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    (AG) The appearance of honeycomb liver abscess in different patients along with visualized organs of dissemination.

  • 1.

    Mohsen AH, Green ST, Read RC, McKendrick MW, 2002. Liver abscess in adults: ten years experience in a UK centre. QJM 95: 797802.

  • 2.

    Ghosh S, Sharma S, Gadpayle AK, Gupta HK, Mahajan RK, Sahoo R, Kumar N, 2014. Clinical, laboratory, and management profile in patients of liver abscess from northern India. J Trop Med 2014: 142382.

    • Search Google Scholar
    • Export Citation
  • 3.

    Cheng AC, Currie BJ, 2005. Melioidosis: epidemiology, pathophysiology, and management. Clin Microbiol Rev 18: 383416.

  • 4.

    White N, 2003. Melioidosis. Lancet 361: 17151722.

  • 5.

    Pal P, Ray S, Moulick A, Dey S, Jana A, Banerjee A, 2014. Liver abscess caused by Burkholderia pseudomallei in a young man: a case report and review of literature. World J Clin Cases 2: 604607.

    • Search Google Scholar
    • Export Citation
  • 6.

    Mukhopadhya A, Balaji V, Jesudason MV, Amte A, Jeyamani R, Kurian G, 2007. Isolated liver abscesses in melioidosis. Indian J Med Microbiol 25: 150151.

    • Search Google Scholar
    • Export Citation
  • 7.

    Huang CJ, Pitt HA, Lipsett PA, Osterman FA, Lillemoe KD, Cameron JL, Zuidema GD, 1996. Pyogenic hepatic abscess. Changing trends over 42 years. Ann Surg 223: 600609.

    • Search Google Scholar
    • Export Citation
  • 8.

    Thrall JH, 2016. Trends and developments shaping the future of diagnostic medical imaging: 2015 annual oration in diagnostic radiology. Radiology 279: 660666.

    • Search Google Scholar
    • Export Citation
  • 9.

    Goldman L, 2012. Goldman’s Cecil Medicine: Expert Consult Premium Edition 24. Barnes & Noble. Available at: https://www.barnesandnoble.com/w/goldmans-cecil-medicine-lee-goldman/1101445576?type=eBook. Accessed March 28, 2018.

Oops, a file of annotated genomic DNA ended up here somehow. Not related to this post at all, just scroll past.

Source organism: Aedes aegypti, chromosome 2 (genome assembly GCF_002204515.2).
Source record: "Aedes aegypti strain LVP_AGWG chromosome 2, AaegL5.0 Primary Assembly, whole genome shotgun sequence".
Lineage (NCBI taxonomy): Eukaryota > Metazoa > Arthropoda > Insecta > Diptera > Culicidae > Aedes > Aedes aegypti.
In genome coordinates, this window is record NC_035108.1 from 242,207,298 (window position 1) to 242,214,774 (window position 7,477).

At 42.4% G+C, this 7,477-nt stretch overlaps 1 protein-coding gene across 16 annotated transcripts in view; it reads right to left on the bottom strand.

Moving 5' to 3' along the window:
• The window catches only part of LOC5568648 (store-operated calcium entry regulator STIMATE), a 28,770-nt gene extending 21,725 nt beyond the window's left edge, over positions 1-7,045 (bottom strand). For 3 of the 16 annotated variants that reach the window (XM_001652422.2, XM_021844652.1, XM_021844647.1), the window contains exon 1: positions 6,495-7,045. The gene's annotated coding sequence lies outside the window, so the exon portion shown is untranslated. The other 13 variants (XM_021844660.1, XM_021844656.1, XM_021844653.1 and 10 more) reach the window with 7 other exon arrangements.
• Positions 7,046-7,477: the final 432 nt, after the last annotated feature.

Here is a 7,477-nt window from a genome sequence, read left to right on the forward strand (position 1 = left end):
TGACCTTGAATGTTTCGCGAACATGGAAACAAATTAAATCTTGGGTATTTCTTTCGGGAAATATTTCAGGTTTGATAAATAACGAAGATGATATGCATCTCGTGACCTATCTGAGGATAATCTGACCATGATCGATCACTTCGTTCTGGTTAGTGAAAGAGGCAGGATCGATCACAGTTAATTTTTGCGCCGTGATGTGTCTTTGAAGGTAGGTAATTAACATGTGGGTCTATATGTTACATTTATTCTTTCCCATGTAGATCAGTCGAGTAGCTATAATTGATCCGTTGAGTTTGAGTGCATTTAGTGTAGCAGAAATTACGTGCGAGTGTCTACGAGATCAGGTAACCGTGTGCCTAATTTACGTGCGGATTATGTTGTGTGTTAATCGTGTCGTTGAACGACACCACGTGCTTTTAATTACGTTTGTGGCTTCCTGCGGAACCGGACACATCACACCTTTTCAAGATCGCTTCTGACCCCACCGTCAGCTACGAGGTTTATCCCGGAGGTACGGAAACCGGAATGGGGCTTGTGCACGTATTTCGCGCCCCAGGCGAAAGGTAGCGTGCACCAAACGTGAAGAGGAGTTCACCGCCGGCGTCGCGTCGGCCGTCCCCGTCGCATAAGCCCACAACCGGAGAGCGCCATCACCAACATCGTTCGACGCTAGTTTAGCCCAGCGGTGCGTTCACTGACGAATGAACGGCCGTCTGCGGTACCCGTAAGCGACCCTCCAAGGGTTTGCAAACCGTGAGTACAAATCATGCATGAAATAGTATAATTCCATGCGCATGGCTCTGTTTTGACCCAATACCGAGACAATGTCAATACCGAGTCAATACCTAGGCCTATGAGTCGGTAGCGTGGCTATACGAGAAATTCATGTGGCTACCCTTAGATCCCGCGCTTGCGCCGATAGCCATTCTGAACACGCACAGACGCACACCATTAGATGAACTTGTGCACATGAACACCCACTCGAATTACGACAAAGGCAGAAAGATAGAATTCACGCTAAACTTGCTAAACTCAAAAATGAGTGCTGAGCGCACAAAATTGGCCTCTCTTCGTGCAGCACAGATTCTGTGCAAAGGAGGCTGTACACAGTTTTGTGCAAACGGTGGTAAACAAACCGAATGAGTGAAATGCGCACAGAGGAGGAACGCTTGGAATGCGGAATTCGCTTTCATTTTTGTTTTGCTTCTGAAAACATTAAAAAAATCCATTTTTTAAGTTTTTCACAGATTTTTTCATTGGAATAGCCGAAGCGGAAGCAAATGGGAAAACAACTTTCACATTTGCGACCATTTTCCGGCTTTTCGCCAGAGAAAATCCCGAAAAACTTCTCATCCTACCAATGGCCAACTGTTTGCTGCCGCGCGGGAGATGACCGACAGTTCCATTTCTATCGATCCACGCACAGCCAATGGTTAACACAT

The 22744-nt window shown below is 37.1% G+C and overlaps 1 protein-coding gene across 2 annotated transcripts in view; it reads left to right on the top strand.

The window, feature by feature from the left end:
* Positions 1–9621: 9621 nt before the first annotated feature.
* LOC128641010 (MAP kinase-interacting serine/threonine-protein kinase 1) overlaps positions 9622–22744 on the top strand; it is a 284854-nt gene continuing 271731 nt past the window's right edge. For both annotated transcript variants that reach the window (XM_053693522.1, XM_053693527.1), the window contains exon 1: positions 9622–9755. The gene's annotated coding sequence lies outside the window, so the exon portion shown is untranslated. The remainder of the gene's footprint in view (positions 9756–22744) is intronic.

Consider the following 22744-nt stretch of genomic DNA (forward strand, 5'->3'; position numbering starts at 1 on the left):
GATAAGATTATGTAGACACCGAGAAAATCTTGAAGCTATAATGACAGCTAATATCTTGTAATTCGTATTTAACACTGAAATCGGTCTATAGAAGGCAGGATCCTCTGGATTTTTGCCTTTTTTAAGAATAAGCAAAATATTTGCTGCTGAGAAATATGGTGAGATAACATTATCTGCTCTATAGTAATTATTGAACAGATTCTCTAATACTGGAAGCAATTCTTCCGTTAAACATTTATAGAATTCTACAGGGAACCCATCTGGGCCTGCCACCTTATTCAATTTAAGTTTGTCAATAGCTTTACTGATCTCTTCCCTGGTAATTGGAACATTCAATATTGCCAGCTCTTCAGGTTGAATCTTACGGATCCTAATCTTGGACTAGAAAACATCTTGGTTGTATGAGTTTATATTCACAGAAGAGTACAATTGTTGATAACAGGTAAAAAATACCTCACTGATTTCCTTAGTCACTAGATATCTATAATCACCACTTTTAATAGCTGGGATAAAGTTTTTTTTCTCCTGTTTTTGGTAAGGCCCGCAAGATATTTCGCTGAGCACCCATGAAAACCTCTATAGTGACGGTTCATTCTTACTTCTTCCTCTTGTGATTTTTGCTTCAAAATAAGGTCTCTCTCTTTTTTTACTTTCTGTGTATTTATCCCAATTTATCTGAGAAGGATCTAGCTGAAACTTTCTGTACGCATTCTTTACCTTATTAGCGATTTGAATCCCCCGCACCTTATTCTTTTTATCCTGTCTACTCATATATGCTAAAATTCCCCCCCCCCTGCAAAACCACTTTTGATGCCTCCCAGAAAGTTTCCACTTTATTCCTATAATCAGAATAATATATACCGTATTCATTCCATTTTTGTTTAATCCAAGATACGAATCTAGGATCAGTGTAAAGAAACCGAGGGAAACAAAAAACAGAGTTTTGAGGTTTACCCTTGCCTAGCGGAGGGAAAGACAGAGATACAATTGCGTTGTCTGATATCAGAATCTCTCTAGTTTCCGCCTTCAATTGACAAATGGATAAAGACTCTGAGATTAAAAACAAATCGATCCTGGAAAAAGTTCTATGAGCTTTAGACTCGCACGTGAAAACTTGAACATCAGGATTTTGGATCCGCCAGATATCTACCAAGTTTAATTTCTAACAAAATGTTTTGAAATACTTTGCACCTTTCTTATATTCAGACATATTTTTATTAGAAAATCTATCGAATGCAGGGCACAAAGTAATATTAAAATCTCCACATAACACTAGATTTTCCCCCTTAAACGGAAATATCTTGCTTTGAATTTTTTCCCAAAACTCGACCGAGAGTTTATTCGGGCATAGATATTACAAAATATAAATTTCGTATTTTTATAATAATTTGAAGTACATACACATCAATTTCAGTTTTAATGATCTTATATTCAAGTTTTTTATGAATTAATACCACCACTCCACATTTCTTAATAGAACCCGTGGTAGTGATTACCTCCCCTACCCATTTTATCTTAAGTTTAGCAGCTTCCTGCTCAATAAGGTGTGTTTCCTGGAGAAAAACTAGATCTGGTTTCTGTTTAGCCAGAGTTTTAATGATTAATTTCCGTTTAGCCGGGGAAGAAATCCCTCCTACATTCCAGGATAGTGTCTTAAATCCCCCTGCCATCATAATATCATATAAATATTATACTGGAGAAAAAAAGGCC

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    Laopaiboon V, Chamadol N, Buttham H, Sukeepaisarnjareon W, 2009. CT findings of liver and splenic abscesses in melioidosis: comparison with those in non-melioidosis. J Med Assoc Thai 92: 14761484.

    • Search Google Scholar
    • Export Citation
  • 11.

    Apisarnthanarak A, Apisarnthanarak P, Mundy LM, 2006. Computed tomography characteristics of Burkholderia pseudomallei liver abscess. Clin Infect Dis 42: 989993.

    • Search Google Scholar
    • Export Citation
  • 12.

    Ong SCL, Alemam MMM, Zakaria NA, Abdul Halim NA, 2017. Honeycomb and necklace signs in liver abscesses secondary to melioidosis. BMJ Case Rep 2017: 222342.

    • Search Google Scholar
    • Export Citation
  • 13.

    Chong VH, 2006. Is a honeycomb appearance on computer tomography characteristic for Burkholderia pseudomallei liver abscess? Clin Infect Dis 43: 265266.

    • Search Google Scholar
    • Export Citation
  • 14.

    Mori N, Murakami K, 2017. Honeycomb liver abscess. IDCases 8: 6667.

  • 15.

    Karaosmanoglu AD, Onur MR, Sahani DV, Tabari A, Karcaaltincaba M, 2016. Hepatobiliary tuberculosis: imaging findings. AJR Am J Roentgenol 207: 694704.

    • Search Google Scholar
    • Export Citation
  • 16.

    Kakkar C, Polnaya AM, Koteshwara P, Smiti S, Rajagopal KV, Arora A, 2015. Hepatic tuberculosis: a multimodality imaging review. Insights Imaging 6: 647658.

    • Search Google Scholar
    • Export Citation
  • 17.

    Muttarak M, Peh WC, Euathrongchit J, Lin SE, Tan AG, Lerttumnongtum P, Sivasomboon C, 2009. Spectrum of imaging findings in melioidosis. Br J Radiol 82: 514521.

    • Search Google Scholar
    • Export Citation
  • 18.

    Viera AJ, Garrett JM, 2005. Understanding interobserver agreement: the kappa statistic. Fam Med 37: 360363.

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    Princess I, Ebenezer R, Ramakrishnan N, Daniel AK, Nandini S, Thirunarayan MA, 2017. Melioidosis: an emerging infection with fatal outcomes. Indian J Crit Care Med 21: 397400.

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    Young A, Tacon C, Smith S, Reeves B, Wiseman G, Hanson J, 2017. Case report: fatal pediatric melioidosis despite optimal intensive care. Am J Trop Med Hyg 97: 16911694.

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    Apisarnthanarak P, Thairatananon A, Muangsomboon K, Lu DS, Mundy LM, Apisarnthanarak A, 2011. Computed tomography characteristics of hepatic and splenic abscesses associated with melioidosis: a 7-year study. J Med Imaging Radiat Oncol 55: 176182.